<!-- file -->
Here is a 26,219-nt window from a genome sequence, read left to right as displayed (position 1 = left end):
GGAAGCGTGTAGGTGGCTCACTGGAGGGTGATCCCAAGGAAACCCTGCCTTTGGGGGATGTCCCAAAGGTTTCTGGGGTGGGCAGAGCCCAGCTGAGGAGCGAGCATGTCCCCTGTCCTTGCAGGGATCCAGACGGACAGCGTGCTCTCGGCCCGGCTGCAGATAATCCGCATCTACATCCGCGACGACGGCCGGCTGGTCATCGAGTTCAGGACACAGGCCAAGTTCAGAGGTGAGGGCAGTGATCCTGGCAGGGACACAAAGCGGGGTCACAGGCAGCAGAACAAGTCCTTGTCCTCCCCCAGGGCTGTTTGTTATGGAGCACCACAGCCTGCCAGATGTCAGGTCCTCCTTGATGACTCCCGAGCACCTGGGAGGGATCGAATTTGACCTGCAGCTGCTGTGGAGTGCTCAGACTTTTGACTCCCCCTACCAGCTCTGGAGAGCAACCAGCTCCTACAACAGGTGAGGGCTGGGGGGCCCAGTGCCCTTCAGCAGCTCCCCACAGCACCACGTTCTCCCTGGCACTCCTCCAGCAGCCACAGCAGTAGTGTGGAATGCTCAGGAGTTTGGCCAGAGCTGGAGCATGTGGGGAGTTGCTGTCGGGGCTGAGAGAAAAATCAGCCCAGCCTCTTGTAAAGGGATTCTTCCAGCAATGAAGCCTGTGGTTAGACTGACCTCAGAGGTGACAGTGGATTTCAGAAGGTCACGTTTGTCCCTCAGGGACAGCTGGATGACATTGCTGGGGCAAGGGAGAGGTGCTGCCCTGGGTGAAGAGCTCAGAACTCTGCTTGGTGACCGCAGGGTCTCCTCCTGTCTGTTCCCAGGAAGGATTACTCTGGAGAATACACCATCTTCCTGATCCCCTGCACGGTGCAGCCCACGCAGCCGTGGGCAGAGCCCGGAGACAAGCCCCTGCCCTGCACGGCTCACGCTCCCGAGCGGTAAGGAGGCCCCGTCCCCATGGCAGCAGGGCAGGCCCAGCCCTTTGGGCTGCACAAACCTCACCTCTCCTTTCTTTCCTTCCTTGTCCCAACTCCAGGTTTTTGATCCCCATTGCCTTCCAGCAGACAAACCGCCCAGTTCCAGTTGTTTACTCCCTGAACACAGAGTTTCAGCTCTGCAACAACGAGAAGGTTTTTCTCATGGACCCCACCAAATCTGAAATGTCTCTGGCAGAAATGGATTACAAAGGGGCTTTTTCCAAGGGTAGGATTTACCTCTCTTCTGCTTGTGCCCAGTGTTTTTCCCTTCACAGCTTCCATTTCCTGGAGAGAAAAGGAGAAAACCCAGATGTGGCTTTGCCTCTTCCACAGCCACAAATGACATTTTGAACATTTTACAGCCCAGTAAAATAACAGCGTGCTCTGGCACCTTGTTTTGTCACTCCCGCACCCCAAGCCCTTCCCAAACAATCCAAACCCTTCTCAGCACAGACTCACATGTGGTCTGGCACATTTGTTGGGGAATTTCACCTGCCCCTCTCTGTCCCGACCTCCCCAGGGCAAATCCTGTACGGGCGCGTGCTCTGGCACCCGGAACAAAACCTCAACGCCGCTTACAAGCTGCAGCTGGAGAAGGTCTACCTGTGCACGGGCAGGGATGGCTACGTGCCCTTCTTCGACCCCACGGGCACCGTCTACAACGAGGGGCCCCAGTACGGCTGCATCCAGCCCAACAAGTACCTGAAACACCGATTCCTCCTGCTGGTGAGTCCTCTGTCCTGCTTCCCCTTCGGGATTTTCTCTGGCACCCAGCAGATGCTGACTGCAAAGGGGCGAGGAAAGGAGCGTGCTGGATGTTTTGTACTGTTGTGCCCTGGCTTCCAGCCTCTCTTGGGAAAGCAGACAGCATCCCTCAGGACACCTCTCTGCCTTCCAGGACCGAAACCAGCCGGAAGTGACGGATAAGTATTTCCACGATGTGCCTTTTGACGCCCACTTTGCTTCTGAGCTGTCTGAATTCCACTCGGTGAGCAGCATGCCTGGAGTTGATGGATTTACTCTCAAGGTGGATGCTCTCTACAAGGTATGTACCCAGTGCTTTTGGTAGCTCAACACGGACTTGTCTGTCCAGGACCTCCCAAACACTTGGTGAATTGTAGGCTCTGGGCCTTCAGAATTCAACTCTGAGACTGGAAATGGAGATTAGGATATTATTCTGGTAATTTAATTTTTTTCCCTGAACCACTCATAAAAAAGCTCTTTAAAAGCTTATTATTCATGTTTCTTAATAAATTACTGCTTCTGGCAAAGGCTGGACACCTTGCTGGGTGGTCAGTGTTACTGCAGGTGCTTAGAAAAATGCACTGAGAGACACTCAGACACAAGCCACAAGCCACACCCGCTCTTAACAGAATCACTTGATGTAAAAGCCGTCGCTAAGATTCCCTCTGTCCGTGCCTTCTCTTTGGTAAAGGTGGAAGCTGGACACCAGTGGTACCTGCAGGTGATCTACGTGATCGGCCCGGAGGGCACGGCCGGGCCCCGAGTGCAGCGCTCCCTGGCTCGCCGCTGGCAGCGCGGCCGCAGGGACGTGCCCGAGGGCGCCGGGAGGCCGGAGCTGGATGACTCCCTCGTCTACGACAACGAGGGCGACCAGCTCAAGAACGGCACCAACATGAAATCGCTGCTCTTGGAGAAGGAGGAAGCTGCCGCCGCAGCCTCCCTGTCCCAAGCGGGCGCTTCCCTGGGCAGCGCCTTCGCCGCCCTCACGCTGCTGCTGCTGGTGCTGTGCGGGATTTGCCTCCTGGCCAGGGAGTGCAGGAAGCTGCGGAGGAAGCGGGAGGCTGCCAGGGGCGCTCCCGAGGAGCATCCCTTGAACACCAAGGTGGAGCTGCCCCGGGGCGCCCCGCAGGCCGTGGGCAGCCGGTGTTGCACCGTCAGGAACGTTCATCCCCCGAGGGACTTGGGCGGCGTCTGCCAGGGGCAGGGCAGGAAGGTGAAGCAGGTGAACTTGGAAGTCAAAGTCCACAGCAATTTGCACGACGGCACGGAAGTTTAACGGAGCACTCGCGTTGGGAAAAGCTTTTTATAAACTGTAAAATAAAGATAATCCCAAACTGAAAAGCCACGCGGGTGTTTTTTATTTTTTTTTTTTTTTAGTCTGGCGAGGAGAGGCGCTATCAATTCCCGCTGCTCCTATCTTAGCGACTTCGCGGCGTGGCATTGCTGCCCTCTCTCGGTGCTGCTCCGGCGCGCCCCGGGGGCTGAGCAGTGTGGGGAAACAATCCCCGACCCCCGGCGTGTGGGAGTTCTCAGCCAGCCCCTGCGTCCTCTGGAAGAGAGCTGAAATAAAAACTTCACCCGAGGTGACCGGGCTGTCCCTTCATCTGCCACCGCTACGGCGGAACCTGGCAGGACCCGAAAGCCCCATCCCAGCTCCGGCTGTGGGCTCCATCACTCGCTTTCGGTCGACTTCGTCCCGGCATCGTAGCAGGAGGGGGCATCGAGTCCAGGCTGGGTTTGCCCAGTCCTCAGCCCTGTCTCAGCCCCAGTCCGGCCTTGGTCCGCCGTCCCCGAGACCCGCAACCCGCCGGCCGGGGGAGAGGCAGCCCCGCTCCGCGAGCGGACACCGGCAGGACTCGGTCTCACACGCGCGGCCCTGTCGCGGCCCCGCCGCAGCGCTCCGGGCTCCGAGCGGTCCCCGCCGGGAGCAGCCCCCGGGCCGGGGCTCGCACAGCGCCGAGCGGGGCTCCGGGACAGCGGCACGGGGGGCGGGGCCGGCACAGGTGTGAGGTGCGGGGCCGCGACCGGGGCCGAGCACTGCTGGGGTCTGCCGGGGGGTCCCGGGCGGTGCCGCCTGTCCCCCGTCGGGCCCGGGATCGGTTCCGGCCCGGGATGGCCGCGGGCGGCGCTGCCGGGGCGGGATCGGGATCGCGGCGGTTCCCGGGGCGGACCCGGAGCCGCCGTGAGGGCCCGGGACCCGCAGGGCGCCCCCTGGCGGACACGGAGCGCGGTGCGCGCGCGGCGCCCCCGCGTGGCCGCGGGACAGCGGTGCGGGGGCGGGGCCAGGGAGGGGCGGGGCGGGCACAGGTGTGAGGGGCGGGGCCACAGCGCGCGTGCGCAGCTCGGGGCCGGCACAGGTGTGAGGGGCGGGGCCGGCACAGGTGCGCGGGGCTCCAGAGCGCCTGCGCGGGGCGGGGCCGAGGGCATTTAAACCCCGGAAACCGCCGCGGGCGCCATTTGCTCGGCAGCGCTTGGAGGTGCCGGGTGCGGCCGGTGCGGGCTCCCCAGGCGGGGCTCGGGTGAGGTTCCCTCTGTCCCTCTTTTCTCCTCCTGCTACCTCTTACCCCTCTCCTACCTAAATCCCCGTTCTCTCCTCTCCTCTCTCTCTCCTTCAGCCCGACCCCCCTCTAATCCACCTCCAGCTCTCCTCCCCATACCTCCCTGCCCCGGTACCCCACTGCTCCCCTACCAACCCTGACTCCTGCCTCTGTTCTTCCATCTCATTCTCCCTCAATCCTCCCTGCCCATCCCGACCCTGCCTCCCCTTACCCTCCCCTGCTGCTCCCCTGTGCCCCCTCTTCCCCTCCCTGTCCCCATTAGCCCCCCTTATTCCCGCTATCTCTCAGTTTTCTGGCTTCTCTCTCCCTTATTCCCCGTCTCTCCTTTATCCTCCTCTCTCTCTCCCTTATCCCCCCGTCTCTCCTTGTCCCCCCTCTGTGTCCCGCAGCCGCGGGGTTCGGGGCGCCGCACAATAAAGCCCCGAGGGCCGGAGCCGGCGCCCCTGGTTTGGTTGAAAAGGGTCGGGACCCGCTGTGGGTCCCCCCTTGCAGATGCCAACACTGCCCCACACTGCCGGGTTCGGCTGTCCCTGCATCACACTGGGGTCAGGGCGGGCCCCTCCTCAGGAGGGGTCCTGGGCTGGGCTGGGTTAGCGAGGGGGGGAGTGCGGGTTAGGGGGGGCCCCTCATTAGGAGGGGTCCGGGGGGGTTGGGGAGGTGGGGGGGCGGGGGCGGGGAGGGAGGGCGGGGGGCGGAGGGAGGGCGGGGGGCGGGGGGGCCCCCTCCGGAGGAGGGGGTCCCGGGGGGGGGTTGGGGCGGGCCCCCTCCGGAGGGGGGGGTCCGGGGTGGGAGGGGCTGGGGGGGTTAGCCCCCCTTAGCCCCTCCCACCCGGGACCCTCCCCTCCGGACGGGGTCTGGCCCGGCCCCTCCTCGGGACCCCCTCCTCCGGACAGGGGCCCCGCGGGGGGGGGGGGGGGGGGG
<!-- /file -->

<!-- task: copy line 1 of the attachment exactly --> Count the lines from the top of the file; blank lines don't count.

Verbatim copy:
Here is a 26,219-nt window from a genome sequence, read left to right as displayed (position 1 = left end):